Children’s fun park opposite a crucifixion memorial near Vielerville. This seemed an unusual location for a bouncy castle and children’s fun park as it was located opposite a crucifixion scene from the Bible. The writing on the bouncy castle says “Entrez dans la jungle” or Enter the Jungle. So jungle has the same meaning in both English and French. It turns out that jungle was originally a Hindu word (jangala) to mean a place that is not inhabited i.e a desert but somehow the word has found it’s way into both the French and English languages as a description for an overgrown forest.
Irish flag on roundabout at the holiday resort of Deauville. The large town of Deauville is a famous seaside resort in France and many French people have holiday homes in the town. It is famous too for it’s horse racing and that may explain why the Irish flag was displayed alongside the Normandy flag on the main roundabout in the town. There are many Irish people involved in horse racing and some may even have holiday homes in Deauville. But the town’s most famous Irish resident has very little to do with horse racing. Eamonn Dunphy is a sports journalist and often appears on TV in Ireland as a football pundit. For a long time, he had a holiday home in the town and it is here where he wrote his famous biography of Roy Keane, the Manchester United and Irish footballer, which was published in 2002.
Roy Keane’s first autobiography which was ghostwritten by Eamon Dunphy. Eamon had probably been working on an autobiography of Roy Keane for a few years when he would have arrived here in Deauville in July 2002 to finish the book off. The autobiography was probably first discussed in 1999 after Manchester United won the Treble of the League, FA Cup and Champions League and it was due for publication in the autumn of 2002 after the World Cup in Japan. In April 2002, Eamon would have had most of the book wrote apart from a few minor updates depending on how Ireland did in the World Cup. Dunphy would have been contracted to RTE television for the duration of the World Cup but he probably was looking forward to his summer holidays, which would have started when the tournament finished on June the 30th. He probably anticipated spending his summer vacation at his holiday home in Deauville polishing off the book while sipping calvados in the French sunshine. But then in May 2002, all hell broke loose at the Ireland training camp in Saipan in the middle of the Pacific Ocean. Saipan is a popular holiday destination for Japanese tourists and it was chosen to be Ireland’s training base a week before the FIFA World Cup started in Japan. The island was famous for a bloody battle in World War 2 but most Irish people would not have known about the island prior to 2002. But that is not the case today as nearly every Irish person knows about Saipan and still remembers what they were doing that fateful week in May 2002.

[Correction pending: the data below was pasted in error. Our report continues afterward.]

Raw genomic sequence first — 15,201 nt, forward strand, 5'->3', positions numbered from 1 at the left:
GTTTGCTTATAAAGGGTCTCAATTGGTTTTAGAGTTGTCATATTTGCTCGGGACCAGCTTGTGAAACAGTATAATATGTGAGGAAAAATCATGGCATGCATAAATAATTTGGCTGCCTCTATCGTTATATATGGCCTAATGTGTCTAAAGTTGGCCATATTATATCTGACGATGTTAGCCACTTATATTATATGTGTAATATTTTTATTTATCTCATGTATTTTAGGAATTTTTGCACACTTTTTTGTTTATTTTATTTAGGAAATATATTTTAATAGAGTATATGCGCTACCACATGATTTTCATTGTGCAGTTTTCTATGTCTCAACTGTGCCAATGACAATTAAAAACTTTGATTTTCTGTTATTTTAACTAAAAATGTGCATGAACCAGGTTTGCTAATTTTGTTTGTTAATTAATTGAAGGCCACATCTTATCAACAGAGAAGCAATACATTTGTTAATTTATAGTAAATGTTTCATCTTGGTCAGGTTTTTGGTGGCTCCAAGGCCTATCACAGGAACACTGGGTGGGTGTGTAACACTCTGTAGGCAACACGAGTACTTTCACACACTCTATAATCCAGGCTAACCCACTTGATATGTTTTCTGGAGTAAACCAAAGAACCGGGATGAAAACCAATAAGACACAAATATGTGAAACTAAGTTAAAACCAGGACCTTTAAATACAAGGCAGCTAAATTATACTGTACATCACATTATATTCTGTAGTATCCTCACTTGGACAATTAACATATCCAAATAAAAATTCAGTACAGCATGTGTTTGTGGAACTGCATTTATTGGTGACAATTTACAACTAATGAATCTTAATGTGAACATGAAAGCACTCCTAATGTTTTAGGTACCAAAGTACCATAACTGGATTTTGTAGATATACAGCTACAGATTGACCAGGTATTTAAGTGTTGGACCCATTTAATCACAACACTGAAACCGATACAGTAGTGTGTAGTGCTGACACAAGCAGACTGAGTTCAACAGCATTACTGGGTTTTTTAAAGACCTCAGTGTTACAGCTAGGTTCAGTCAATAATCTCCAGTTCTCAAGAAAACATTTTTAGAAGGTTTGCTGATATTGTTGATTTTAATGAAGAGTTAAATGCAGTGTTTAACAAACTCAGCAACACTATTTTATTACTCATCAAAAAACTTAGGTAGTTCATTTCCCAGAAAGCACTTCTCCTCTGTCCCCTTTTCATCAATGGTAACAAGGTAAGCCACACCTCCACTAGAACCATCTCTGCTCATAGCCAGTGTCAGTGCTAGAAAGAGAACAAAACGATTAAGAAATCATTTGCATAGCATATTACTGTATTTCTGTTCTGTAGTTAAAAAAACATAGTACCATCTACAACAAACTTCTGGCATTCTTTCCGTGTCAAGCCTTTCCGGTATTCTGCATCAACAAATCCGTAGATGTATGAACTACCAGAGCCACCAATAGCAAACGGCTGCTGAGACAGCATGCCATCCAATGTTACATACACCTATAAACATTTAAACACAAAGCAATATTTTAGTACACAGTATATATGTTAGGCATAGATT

Saipan May 2002. For the benefit of foreign readers, I will now attempt to summarize what happened in Saipan but anyone who wants chapter and verse on what was probably the most divisive issue in Ireland since the Civil War in the 1920’s be sure to read Soccer Ireland’s excellent synopsis on their website. Their website is the most comprehensive account of any incident I have ever come across online and a copy of their website deserves to be in the National Archives. But in short what happened in Saipan is that Ireland’s captain Roy Keane was sent home by Ireland’s manager Mick McCarthy after a huge row a week before the World Cup in 2002. Initially most people in Ireland supported Mick McCarthy but thanks in no small part to Eamon Dunphy, public opinion in Ireland slowly began to change after he took Roy Keane’s side in the dispute. The huge row between Keane and McCarthy had occurred during a team meeting to discuss an interview Roy had given to Tom Humphries of the Irish Times. I remember reading this interview 3 times word for word trying to figure out what was in the interview that had triggered the bust up. Roy had threatened to leave Saipan 2 days earlier and is critical of the team’s facilities and preparation’s but nowhere in the article does he single out Mick McCarthy. The criticism in Tom Humphries article was relatively tame and perfectly reasonable so that is why I took Roy’s side in the dispute. Had Keane been scathing of the manger and his coaching staff, then I would have taken McCarthy’s side as you can’t have a player undermining a manager’s authority a week before a major tournament. But I repeat, at no stage in Keane’s interview does he single out McCarthy or his staff for criticism though he does blame the FAI for the poor facilities. But he is justified in this criticism as everybody agreed that the training pitch in Saipan was poor or as Roy put it “it was like training on a car park”.